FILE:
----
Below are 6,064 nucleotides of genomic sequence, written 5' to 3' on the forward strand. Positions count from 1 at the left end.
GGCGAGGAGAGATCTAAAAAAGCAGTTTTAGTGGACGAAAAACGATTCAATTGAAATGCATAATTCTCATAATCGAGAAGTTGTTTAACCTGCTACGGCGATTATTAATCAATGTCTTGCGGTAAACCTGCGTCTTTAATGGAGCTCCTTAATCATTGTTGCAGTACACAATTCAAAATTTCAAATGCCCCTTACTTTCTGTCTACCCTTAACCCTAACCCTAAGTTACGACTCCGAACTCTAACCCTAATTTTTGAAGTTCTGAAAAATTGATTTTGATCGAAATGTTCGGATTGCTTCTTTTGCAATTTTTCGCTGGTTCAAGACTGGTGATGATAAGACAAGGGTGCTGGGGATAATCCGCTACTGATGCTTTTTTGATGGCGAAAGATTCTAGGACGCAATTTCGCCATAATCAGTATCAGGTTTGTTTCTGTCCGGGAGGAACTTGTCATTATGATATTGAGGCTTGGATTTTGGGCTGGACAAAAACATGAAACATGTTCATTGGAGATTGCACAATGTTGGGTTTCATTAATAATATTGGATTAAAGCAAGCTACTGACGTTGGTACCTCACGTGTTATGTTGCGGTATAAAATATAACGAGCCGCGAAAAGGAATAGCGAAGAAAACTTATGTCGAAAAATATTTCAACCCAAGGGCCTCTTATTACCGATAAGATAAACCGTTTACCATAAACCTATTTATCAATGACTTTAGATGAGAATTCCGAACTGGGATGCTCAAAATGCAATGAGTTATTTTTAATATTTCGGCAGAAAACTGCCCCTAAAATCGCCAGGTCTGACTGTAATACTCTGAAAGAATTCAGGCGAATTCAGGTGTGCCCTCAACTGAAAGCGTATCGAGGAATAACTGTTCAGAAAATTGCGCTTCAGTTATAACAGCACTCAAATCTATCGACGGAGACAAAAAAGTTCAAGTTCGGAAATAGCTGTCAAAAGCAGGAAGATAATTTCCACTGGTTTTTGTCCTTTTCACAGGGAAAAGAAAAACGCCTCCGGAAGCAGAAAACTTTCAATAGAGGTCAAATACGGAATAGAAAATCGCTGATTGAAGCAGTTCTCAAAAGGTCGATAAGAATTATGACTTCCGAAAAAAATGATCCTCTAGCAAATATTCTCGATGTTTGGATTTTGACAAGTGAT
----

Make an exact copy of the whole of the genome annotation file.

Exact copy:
Below are 6,064 nucleotides of genomic sequence, written 5' to 3' on the forward strand. Positions count from 1 at the left end.
GGCGAGGAGAGATCTAAAAAAGCAGTTTTAGTGGACGAAAAACGATTCAATTGAAATGCATAATTCTCATAATCGAGAAGTTGTTTAACCTGCTACGGCGATTATTAATCAATGTCTTGCGGTAAACCTGCGTCTTTAATGGAGCTCCTTAATCATTGTTGCAGTACACAATTCAAAATTTCAAATGCCCCTTACTTTCTGTCTACCCTTAACCCTAACCCTAAGTTACGACTCCGAACTCTAACCCTAATTTTTGAAGTTCTGAAAAATTGATTTTGATCGAAATGTTCGGATTGCTTCTTTTGCAATTTTTCGCTGGTTCAAGACTGGTGATGATAAGACAAGGGTGCTGGGGATAATCCGCTACTGATGCTTTTTTGATGGCGAAAGATTCTAGGACGCAATTTCGCCATAATCAGTATCAGGTTTGTTTCTGTCCGGGAGGAACTTGTCATTATGATATTGAGGCTTGGATTTTGGGCTGGACAAAAACATGAAACATGTTCATTGGAGATTGCACAATGTTGGGTTTCATTAATAATATTGGATTAAAGCAAGCTACTGACGTTGGTACCTCACGTGTTATGTTGCGGTATAAAATATAACGAGCCGCGAAAAGGAATAGCGAAGAAAACTTATGTCGAAAAATATTTCAACCCAAGGGCCTCTTATTACCGATAAGATAAACCGTTTACCATAAACCTATTTATCAATGACTTTAGATGAGAATTCCGAACTGGGATGCTCAAAATGCAATGAGTTATTTTTAATATTTCGGCAGAAAACTGCCCCTAAAATCGCCAGGTCTGACTGTAATACTCTGAAAGAATTCAGGCGAATTCAGGTGTGCCCTCAACTGAAAGCGTATCGAGGAATAACTGTTCAGAAAATTGCGCTTCAGTTATAACAGCACTCAAATCTATCGACGGAGACAAAAAAGTTCAAGTTCGGAAATAGCTGTCAAAAGCAGGAAGATAATTTCCACTGGTTTTTGTCCTTTTCACAGGGAAAAGAAAAACGCCTCCGGAAGCAGAAAACTTTCAATAGAGGTCAAATACGGAATAGAAAATCGCTGATTGAAGCAGTTCTCAAAAGGTCGATAAGAATTATGACTTCCGAAAAAAATGATCCTCTAGCAAATATTCTCGATGTTTGGATTTTGACAAGTGAT